wonderful researches. In every fresh specimen of cryptogamia which I
placed beneath my instrument I believed that I discovered wonders of which
the world was as yet ignorant. I remember well the thrill of delight and
admiration that shot through me the first time that I discovered the
common wheel animalcule (Rotifera vulgaris) expanding and contracting its
flexible spokes and seemingly rotating through the water. Alas! as I grew
older, and obtained some works treating of my favorite study, I found that
I was only on the threshold of a science to the investigation of which
some of the greatest men of the age were devoting their lives and
As I grew up, my parents, who saw but little likelihood of anything
practical resulting from the examination of bits of moss and drops of
water through a brass tube and a piece of glass, were anxious that I
should choose a profession.
It was their desire that I should enter the counting-house of my uncle,
Ethan Blake, a prosperous merchant, who carried on business in New York.
This suggestion I decisively combated. I had no taste for trade; I should
only make a failure; in short, I refused to become a merchant.
But it was necessary for me to select some pursuit. My parents were staid
New England people, who insisted on the necessity of labor, and therefore,
although, thanks to the bequest of my poor Aunt Agatha, I should, on
coming of age, inherit a small fortune sufficient to place me above want,
it was decided that, instead of waiting for this, I should act the nobler
part, and employ the intervening years in rendering myself independent.
After much cogitation, I complied with the wishes of my family, and
selected a profession. I determined to study medicine at the New York
Academy. This disposition of my future suited me. A removal from my
relatives would enable me to dispose of my time as I pleased without fear
of detection. As long as I paid my Academy fees, I might shirk attending
the lectures if I chose; and, as I never had the remotest intention of
standing an examination, there was no danger of my being "plucked."
Besides, a metropolis was the place for me. There I could obtain excellent
instruments, the newest publications, intimacy with men of pursuits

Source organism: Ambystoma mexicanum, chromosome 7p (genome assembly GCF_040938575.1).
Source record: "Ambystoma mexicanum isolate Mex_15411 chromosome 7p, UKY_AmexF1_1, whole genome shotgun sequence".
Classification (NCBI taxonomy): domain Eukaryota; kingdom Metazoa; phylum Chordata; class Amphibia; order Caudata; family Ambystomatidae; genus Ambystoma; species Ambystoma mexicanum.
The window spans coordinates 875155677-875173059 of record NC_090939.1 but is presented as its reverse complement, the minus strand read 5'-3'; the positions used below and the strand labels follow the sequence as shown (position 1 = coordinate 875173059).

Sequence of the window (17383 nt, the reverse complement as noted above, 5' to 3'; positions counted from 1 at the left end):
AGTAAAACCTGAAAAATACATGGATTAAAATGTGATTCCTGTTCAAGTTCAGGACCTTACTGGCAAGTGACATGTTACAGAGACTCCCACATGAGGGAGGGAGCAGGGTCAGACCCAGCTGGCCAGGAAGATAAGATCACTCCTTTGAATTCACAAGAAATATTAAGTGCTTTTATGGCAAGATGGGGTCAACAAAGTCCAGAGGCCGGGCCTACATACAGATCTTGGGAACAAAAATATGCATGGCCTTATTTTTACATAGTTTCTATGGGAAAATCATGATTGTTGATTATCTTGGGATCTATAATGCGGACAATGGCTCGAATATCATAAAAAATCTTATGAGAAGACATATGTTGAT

kindred with my own—in short, all things necessary to ensure a
profitable devotion of my life to my beloved science. I had an abundance
of money, few desires that were not bounded by my illuminating mirror on
one side and my object-glass on the other; what, therefore, was to prevent
my becoming an illustrious investigator of the veiled worlds? It was with
the most buoyant hope that I left my New England home and established
myself in New York.
My first step, of course, was to find suitable apartments. These I
obtained, after a couple of days' search, in Fourth Avenue; a very pretty
second floor, unfurnished, containing sitting-room, bedroom, and a smaller
apartment which I intended to fit up as a laboratory. I furnished my
lodgings simply, but rather elegantly, and then devoted all my energies to
the adornment of the temple of my worship. I visited Pike, the celebrated
optician, and passed in review his splendid collection of microscopes—Field's
Compound, Hingham's, Spencer's, Nachet's Binocular (that founded on the
principles of the stereoscope), and at length fixed upon that form known
as Spencer's Trunnion Microscope, as combining the greatest number of
improvements with an almost perfect freedom from tremor. Along with this I
purchased every possible accessory—draw-tubes, micrometers, a camera
lucida, lever-stage, achromatic condensers, white cloud illuminators,
prisms, parabolic condensers, polarizing apparatus, forceps, aquatic
boxes, fishing-tubes, with a host of other articles, all of which would
have been useful in the hands of an experienced microscopist, but, as I
afterward discovered, were not of the slightest present value to me. It
takes years of practice to know how to use a complicated microscope. The
optician looked suspiciously at me as I made these valuable purchases. He
evidently was uncertain whether to set me down as some scientific
celebrity or a madman. I think he was inclined to the latter belief. I
suppose I was mad. Every great genius is mad upon the subject in which he
is greatest. The unsuccessful madman is disgraced and called a lunatic.